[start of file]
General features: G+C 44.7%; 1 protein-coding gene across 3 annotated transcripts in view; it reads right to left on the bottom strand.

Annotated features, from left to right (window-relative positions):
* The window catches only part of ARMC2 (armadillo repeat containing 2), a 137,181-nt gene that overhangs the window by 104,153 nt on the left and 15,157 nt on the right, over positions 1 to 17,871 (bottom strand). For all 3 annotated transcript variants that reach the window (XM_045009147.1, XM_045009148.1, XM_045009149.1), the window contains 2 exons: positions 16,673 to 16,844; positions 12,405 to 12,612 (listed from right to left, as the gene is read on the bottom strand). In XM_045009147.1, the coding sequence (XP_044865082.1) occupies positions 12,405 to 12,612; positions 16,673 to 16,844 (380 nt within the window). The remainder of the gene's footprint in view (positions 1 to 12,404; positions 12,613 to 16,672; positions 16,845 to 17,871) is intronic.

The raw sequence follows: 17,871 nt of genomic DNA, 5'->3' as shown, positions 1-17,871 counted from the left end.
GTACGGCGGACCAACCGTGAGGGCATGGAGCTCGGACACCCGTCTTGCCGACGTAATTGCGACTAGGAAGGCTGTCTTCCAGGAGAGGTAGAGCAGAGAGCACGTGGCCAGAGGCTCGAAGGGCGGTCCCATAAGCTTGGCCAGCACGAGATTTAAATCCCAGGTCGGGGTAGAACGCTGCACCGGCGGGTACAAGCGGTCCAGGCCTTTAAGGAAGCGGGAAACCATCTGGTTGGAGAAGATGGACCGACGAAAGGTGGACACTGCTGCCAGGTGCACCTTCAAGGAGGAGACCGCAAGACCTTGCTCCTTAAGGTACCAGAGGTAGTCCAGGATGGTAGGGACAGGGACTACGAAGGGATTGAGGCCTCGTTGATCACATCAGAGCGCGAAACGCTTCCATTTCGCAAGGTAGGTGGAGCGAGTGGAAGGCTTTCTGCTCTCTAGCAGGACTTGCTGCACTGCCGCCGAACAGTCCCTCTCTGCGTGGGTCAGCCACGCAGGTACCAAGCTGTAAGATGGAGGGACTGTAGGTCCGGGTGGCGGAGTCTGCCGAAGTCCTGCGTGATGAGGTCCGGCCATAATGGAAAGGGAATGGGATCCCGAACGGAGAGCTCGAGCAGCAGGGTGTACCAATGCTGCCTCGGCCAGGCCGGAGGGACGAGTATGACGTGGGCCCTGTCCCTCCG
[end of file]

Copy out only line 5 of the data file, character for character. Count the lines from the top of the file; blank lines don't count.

GTACGGCGGACCAACCGTGAGGGCATGGAGCTCGGACACCCGTCTTGCCGACGTAATTGCGACTAGGAAGGCTGTCTTCCAGGAGAGGTAGAGCAGAGAGCACGTGGCCAGAGGCTCGAAGGGCGGTCCCATAAGCTTGGCCAGCACGAGATTTAAATCCCAGGTCGGGGTAGAACGCTGCACCGGCGGGTACAAGCGGTCCAGGCCTTTAAGGAAGCGGGAAACCATCTGGTTGGAGAAGATGGACCGACGAAAGGTGGACACTGCTGCCAGGTGCACCTTCAAGGAGGAGACCGCAAGACCTTGCTCCTTAAGGTACCAGAGGTAGTCCAGGATGGTAGGGACAGGGACTACGAAGGGATTGAGGCCTCGTTGATCACATCAGAGCGCGAAACGCTTCCATTTCGCAAGGTAGGTGGAGCGAGTGGAAGGCTTTCTGCTCTCTAGCAGGACTTGCTGCACTGCCGCCGAACAGTCCCTCTCTGCGTGGGTCAGCCACGCAGGTACCAAGCTGTAAGATGGAGGGACTGTAGGTCCGGGTGGCGGAGTCTGCCGAAGTCCTGCGTGATGAGGTCCGGCCATAATGGAAAGGGAATGGGATCCCGAACGGAGAGCTCGAGCAGCAGGGTGTACCAATGCTGCCTCGGCCAGGCCGGAGGGACGAGTATGACGTGGGCCCTGTCCCTCCG